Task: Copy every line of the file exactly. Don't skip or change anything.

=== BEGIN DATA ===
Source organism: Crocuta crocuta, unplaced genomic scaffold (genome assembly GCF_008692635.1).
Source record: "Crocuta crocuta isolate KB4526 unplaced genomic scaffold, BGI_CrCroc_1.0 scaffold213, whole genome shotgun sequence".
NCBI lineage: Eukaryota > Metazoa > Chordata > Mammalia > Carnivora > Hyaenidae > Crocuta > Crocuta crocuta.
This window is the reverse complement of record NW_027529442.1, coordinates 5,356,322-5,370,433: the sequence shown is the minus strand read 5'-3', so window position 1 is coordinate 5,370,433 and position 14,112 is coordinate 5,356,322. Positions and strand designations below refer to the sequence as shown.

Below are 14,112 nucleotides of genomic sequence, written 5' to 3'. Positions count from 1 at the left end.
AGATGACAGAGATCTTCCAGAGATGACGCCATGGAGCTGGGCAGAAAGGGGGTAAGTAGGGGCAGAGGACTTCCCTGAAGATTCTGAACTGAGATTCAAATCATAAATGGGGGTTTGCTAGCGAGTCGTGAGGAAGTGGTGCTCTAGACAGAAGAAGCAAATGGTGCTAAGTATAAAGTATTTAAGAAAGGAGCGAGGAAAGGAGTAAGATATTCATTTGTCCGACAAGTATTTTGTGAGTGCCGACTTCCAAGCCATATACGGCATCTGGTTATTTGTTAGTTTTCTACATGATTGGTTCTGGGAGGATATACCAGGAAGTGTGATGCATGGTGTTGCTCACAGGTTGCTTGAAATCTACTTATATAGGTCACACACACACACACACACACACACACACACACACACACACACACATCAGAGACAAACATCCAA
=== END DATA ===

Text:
Source organism: Crocuta crocuta, unplaced genomic scaffold (genome assembly GCF_008692635.1).
Source record: "Crocuta crocuta isolate KB4526 unplaced genomic scaffold, BGI_CrCroc_1.0 scaffold213, whole genome shotgun sequence".
NCBI lineage: Eukaryota > Metazoa > Chordata > Mammalia > Carnivora > Hyaenidae > Crocuta > Crocuta crocuta.
This window is the reverse complement of record NW_027529442.1, coordinates 5,356,322-5,370,433: the sequence shown is the minus strand read 5'-3', so window position 1 is coordinate 5,370,433 and position 14,112 is coordinate 5,356,322. Positions and strand designations below refer to the sequence as shown.

Below are 14,112 nucleotides of genomic sequence, written 5' to 3'. Positions count from 1 at the left end.
AGATGACAGAGATCTTCCAGAGATGACGCCATGGAGCTGGGCAGAAAGGGGGTAAGTAGGGGCAGAGGACTTCCCTGAAGATTCTGAACTGAGATTCAAATCATAAATGGGGGTTTGCTAGCGAGTCGTGAGGAAGTGGTGCTCTAGACAGAAGAAGCAAATGGTGCTAAGTATAAAGTATTTAAGAAAGGAGCGAGGAAAGGAGTAAGATATTCATTTGTCCGACAAGTATTTTGTGAGTGCCGACTTCCAAGCCATATACGGCATCTGGTTATTTGTTAGTTTTCTACATGATTGGTTCTGGGAGGATATACCAGGAAGTGTGATGCATGGTGTTGCTCACAGGTTGCTTGAAATCTACTTATATAGGTCACACACACACACACACACACACACACACACACACACACACACACATCAGAGACAAACATCCAA